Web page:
Pinterest, the virtual pin board at the crossroads of social and style, covered here in December when the buzz was reaching fever pitch, has burgeoned into a marketplace for consumer brands, offering a visual and demonstrable platform for engagement.
A wide range of major brands are using Pinterest to engage fans through social curation and as an online focus group to see what clicks with consumers, including:
Lands’ End Canvas - The Lands End sub-brand ran a contest last month called “Pin It to Win It,” inviting customers for pins of items on the site they liked, with the 10 most creative awarded prizes of $250 gift cards;
West Elm – features lavish images of furnished kitchens, bedrooms and bathrooms;
Etsy – offers stationery, gift ideas, seasonal decorating advice and a “Smile Booth” for employees and consumers;
Travel Channel – a big fan, the U.S. cable TV network taps into interests such as animals, street food, behind-the-scenes personal photos, beaches, landmarks and souvenirs.
Gap – repins “popular Gap images on Pinterest” including its puffer jackets and celebs like Will Arnett and Amy Poehler sporting the brand’s products;
Whole Foods – not just focused on foods, but related themes including holidays, cooking, recycling, art projects and the Whole Planet Foundation, giving microcredit to vendors of Whole Foods;
From small brands (such as Ohio-based homeware retailer Domestica) to other big brands, including Martha Stewart, Better Homes & Gardens, Real Simple, Bergdorf Goodman, Chobani and NBC's The Today Show are also active on the site, Pinterest is attracting brand marketers to allocate part of their interactive bandwidth to its 4.5 million users — primarily female, under the age of 45 and socially-, digitally-savvy.
Mashable breaks down the stats: “70% of pinners are female. Pinterest has a highly engaged audience — a reported 3.3 million users logging more than 421 million pageviews — so there’s plenty of opportunity for brands to flesh out pinboards and catch pinners’ eyes.”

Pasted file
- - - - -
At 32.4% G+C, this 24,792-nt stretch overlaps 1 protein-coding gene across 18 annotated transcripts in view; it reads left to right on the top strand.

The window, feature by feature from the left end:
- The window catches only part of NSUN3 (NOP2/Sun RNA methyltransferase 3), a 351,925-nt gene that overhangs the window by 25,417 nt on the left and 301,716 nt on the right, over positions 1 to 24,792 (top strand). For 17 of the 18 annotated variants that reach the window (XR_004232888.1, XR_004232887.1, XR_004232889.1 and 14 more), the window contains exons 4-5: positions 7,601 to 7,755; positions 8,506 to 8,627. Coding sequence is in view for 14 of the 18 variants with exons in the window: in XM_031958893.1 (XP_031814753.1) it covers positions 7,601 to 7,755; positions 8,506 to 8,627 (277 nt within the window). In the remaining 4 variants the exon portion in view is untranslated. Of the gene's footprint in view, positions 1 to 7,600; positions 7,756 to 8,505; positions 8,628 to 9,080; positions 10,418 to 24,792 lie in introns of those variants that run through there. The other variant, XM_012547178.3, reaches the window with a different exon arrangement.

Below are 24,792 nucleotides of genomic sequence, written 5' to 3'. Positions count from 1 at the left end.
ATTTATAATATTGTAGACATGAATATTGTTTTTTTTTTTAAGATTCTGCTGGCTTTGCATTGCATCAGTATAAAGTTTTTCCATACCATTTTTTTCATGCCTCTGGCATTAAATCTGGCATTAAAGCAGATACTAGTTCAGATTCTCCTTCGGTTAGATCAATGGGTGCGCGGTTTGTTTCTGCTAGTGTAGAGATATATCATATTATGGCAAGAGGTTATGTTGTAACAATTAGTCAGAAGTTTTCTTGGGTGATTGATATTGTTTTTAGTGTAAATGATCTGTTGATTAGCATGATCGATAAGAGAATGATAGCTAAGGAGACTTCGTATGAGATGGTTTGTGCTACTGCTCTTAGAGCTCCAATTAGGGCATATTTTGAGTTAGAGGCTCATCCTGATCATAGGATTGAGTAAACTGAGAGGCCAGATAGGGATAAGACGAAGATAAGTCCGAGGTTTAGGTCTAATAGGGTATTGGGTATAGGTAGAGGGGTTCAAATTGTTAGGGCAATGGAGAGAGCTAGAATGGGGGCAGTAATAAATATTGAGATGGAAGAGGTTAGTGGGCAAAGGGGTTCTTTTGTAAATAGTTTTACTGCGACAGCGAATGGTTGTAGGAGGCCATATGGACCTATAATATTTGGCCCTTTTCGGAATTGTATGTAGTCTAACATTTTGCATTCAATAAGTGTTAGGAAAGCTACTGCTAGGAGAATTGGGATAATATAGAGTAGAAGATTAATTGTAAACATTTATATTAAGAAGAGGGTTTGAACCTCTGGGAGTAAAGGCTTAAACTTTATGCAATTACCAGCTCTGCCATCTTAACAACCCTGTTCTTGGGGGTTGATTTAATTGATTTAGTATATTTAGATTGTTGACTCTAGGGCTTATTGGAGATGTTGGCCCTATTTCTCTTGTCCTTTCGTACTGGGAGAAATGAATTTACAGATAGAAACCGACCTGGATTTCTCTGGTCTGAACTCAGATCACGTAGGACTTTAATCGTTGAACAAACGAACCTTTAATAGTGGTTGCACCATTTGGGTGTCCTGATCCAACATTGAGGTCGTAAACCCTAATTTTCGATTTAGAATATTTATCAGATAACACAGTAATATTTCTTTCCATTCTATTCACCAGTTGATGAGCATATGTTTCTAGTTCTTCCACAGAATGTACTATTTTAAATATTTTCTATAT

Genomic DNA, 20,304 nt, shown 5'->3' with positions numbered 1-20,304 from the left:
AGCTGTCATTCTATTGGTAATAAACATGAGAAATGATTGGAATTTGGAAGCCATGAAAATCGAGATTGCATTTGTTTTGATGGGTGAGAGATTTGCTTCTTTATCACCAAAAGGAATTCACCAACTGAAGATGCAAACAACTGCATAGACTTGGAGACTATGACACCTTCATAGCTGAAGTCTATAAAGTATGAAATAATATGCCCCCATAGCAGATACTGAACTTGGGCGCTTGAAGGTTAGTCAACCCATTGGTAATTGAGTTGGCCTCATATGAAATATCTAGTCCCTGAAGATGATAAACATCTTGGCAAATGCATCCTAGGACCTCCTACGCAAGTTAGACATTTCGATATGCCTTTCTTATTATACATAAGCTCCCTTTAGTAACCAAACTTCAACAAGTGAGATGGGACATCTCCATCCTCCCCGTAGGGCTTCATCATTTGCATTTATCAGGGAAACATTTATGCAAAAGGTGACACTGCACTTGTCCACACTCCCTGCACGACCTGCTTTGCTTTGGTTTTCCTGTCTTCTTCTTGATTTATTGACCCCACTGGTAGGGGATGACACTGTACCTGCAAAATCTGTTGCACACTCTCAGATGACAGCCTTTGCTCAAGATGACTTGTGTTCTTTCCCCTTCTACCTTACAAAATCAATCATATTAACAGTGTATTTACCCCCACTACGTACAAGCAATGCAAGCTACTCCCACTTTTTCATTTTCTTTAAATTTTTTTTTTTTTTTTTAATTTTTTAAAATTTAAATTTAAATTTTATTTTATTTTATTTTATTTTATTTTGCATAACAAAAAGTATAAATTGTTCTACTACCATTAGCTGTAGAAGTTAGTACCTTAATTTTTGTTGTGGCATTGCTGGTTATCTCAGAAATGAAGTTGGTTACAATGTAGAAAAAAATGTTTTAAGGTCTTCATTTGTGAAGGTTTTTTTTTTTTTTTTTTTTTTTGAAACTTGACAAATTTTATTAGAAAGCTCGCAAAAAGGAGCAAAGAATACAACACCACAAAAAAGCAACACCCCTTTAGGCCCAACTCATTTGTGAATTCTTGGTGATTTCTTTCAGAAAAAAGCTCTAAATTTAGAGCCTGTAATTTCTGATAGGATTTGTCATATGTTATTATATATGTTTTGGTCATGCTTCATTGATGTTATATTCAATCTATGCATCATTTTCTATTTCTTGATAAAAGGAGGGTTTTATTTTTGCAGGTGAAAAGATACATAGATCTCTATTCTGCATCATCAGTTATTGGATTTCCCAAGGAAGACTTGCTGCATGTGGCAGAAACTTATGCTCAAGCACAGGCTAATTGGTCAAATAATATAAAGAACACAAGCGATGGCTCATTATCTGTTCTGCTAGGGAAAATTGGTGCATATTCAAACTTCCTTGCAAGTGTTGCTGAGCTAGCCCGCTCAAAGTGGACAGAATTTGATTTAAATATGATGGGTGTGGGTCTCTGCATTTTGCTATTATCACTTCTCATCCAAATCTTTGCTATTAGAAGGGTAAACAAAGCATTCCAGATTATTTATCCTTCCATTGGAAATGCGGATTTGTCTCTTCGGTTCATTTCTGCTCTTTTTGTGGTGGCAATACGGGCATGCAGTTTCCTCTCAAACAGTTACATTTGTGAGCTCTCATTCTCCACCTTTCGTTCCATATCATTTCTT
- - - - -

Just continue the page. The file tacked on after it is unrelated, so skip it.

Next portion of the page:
Hitwise parsed the site's popularity in a blog post that noted:
“Pinterest content has something for everyone, but the site is dominated by images featuring home décor, crafts, fashion, and food…Pinterest and the Social Networking & Forums category both receive their highest share of visits from California and Texas. However, the Social Networking category as a whole over-indexes on share of visits from Northeastern states while Pinterest over-indexes on visits from the states in the Northwest and Southeast. This data indicates that Pinterest visitors have a different profile versus their counterparts visiting other social networking sites such as Facebook and YouTube.”
‘Pin Etiquette’ is the term for the site's golden rule: Pinterest is not a playground for self-promotion, challenging marketers to come up with content that engages, not just promotes (think "Pin unto others...") It's no surprise that one of Facebook’s new bevy of 60 Timeline-integrated apps is a Pinterest app.
Some pinned-and-true ways for brands to engage with users include:
• Hold a Contest
• Conduct Market Research
• Feature Customers
• Put a Face to Your Brand
• Sell More Products
• Present Concepts in a New Way
• Promote Your Image Content.
One of the most interesting personal uses is blogger Kirsty from New Zealand, who has come up with 365 days of Pinterest creations.
Pinterest is a unique community networking model that has evolved from a personal use bulletin board to a significant platform for brands if they play by the inherent etiquette rules, creating out-of-the-box offerings that engage first, and promote second — which, come to think of it, is a smart strategy on social media in general. Your thoughts on Pinteractive marketing? Post them below!